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We rose early the next morning, tossing our gear loosely into suitcases and duffle bags before loading the rental car up for the 600-kilometer road trip from Barcelona to Madrid. We were headed to see longtime friend and Oil Hunter Founder Feisal Budderman. At a time when most Spanish kids were still mixing tobacco with their weed, these guys were making diamonds and sauce.
I split a Swisher down the middle with my thumbs, letting the tobacco fly out the window as we pulled onto the freeway. Brian frowned. “Are you sure we should be smoking in the car?” he asked nervously, his head on a swivel. “Relaxe, amigo!” I responded. “We are turistas Americanos—what’s the worst that could happen?” As intended, my response did more to distress than to reassure, and I chuckled while puffing the finger-thick blunt to life before passing it to Jessica in the back seat.
Despite my assurances, we were headed into enemy territory. While Barcelona’s views towards cannabis are very liberal, the tale of the two cities has always been one of stark juxtaposition. The five-and-a-half-hour drive through the Spanish countryside passed without incident, however. Rolling umber brown hillsides dotted in green dominated the scenery. Three times I saw the bullet train fly by us at nearly 300 kilometers per hour, lapping us again and again in its relentless trek back and forth between the two cities.
Pulling off the highway, our progress was stopped by a small automated toll booth. €32 euros later, we were in Madrid. I punched in the address we’d been given as a meeting spot and followed the directions through the twisting maze of narrow one-way roads. Navigating in Spain is never as simple as it appears; many areas require special permits available only to residents. Simply driving down the wrong street could result in a hefty fine.
We finally arrived at a nondescript building, identifiable only by the street numbers. This was a common tactic in Spain, as the clubs operated in a murky space at best. A smiling Feisal greeted us at the door. “Welcome! Welcome!” he declared in English he’d been polishing just for us.
Feisal had been quietly stacking up awards, and his oil was beginning to demand a premium in Spain—as much as €200 for a single gram of his cup winners in the Barcelona clubs. Everywhere we went, people treated him like a rock star. He was the real deal in Spain, and we recognized the ambition in each other right away, becoming fast friends in the years since our meeting.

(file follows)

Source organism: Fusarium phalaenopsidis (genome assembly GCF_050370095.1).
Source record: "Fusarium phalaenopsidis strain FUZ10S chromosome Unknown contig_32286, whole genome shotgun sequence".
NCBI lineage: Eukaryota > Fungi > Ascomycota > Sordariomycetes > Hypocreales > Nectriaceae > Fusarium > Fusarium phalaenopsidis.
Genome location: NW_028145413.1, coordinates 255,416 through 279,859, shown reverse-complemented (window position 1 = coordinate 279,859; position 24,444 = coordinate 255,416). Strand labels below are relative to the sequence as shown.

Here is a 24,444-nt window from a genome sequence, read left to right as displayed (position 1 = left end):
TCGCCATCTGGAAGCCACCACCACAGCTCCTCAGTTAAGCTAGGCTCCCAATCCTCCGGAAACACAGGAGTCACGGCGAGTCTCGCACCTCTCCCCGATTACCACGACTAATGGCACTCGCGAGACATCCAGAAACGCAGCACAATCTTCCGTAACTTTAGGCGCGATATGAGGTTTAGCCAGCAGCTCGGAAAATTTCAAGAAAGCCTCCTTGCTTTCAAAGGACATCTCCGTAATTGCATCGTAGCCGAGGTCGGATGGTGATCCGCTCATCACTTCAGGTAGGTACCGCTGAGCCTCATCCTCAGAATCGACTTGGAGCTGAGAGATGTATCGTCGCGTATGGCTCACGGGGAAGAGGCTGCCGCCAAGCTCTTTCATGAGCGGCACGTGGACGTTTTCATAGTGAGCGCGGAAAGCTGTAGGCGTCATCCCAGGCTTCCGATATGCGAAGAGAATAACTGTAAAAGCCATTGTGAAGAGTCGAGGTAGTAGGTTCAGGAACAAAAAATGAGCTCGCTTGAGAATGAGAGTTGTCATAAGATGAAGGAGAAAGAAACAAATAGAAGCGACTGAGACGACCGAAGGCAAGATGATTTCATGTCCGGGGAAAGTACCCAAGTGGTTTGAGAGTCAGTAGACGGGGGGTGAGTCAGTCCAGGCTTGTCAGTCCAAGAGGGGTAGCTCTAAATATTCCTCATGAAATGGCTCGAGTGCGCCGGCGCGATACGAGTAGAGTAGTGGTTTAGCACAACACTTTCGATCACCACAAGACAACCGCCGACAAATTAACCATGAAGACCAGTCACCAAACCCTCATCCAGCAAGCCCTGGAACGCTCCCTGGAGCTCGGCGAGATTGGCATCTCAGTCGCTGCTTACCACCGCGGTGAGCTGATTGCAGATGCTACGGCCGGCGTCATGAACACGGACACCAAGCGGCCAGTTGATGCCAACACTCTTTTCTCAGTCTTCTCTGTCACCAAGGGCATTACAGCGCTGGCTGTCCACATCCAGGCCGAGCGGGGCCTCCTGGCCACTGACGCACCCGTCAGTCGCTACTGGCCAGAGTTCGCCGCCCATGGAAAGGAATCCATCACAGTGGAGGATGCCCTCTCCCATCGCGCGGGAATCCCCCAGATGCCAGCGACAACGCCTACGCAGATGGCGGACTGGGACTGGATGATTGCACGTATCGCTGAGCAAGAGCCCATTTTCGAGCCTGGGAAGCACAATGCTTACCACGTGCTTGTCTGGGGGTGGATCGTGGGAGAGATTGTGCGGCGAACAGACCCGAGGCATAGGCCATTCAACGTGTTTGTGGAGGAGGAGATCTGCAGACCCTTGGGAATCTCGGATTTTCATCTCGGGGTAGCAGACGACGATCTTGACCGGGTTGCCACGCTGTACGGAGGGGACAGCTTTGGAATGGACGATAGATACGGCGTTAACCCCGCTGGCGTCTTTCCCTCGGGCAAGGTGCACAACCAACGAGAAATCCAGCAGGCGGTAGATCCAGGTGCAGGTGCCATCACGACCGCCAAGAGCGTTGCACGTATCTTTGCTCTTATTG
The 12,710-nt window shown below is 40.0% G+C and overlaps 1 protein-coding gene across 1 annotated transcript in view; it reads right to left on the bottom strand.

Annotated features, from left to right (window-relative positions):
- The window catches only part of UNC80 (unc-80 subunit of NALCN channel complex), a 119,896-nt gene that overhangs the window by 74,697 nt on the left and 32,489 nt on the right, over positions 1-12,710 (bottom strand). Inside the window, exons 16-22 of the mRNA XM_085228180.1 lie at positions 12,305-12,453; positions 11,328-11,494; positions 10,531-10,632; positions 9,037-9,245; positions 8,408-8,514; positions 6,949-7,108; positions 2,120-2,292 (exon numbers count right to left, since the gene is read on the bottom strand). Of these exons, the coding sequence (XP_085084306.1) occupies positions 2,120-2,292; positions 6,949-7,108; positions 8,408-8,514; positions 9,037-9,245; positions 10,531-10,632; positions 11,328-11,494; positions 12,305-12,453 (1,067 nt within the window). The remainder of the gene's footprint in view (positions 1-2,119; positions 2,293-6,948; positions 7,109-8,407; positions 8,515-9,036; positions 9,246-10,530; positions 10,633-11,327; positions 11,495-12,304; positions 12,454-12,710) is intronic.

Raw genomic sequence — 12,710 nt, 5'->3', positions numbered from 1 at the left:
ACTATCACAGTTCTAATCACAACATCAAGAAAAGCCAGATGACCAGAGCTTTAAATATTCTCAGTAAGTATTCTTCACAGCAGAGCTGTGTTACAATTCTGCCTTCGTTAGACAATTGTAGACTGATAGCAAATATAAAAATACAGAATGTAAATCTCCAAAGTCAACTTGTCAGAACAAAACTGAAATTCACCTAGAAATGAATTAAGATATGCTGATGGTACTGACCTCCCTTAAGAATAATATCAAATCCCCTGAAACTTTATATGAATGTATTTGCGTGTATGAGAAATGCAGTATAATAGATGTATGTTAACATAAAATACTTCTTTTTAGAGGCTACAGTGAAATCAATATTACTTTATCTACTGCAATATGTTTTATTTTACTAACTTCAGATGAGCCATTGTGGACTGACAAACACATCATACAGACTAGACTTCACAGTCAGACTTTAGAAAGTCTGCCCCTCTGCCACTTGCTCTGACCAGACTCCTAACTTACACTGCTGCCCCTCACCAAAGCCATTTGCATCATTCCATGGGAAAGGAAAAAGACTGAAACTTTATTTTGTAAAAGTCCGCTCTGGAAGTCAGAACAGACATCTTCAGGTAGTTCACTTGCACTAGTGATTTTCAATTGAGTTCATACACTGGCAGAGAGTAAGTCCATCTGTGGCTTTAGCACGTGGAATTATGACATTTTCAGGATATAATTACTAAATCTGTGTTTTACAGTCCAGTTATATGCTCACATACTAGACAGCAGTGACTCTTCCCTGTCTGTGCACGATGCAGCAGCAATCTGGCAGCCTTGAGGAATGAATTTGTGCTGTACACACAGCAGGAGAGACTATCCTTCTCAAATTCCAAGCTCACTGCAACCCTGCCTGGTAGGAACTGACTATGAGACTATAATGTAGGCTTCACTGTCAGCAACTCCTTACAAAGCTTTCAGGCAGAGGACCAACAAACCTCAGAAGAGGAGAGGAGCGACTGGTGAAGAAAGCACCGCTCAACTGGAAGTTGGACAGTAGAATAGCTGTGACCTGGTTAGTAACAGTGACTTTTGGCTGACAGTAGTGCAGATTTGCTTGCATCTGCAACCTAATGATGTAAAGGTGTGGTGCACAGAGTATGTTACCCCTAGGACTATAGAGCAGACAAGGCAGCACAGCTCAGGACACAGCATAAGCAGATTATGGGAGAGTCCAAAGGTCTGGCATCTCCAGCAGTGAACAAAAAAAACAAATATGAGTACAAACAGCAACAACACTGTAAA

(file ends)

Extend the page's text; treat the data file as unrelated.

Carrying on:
Brushing past the check-in area, we followed him up the stairs to the second-story VIP lounge. A few dozen Spanish kids were spread around the club playing Fortnite, shooting pool or rolling up at the mini lounges which dotted the floorplan.
I watched heads snap around as Feisal lit up a dab torch, cranking the flame to full blast. Unlike Barcelona, where anyone who knew the location of a club like Terp Army could pay and become a member, here in Madrid you had to be vetted in by another member. No social media, no signage. Even the owner, for the purposes of this article, wished to have no name.
We spent the next several hours sampling the local hash and exchanging war stories in bad Spanish and broken English. “Come!” gestured Feisal. “Best seafood in Madrid!” he exclaimed, emphasizing the “i” in Madrid in a way locals often do when speaking with excitement. If there was one thing I’d learned about Feisal over the years, it was that the man knew how to eat. We jumped into the cab behind him, eager for another trip down the rabbit hole.
The taxi stopped at Umiko, a Japanese fusion restaurant located in the heart of Madrid. “The best seafood in Spain comes from a Japanese restaurant?” I asked, unable to hide my surprise. Feisal smiled. “Trust me, bro,” he said with a wink. “We smoke a little bit, then we eat. Trust me, you will see,” he promised, beckoning us a few yards down to a gigantic set of double wooden doors.
Feisal produced a rolling paper, and I grimaced as he began to spread tobacco across it. “Better in public this way,” he explained, making a waving motion in front of his nose to indicate the smell may be a problem. I could see Brian squirming a bit. Searches in Spain required nothing more than suspicion, and coming out of a known cannabis club was often suspicious enough. Provisions in the law, however, required a warrant issued by a judge before a search of the undergarments, and many locals had taken to hiding their stash in their underwear.
Feisal produced a container of full-melt hash from his pocket and began sprinkling it lavishly over the tobacco until only a few strands were poking through. I took a deep pull from his creation; the harsh taste of tobacco, obscured by the smoothness of the hash, provided an instant head change.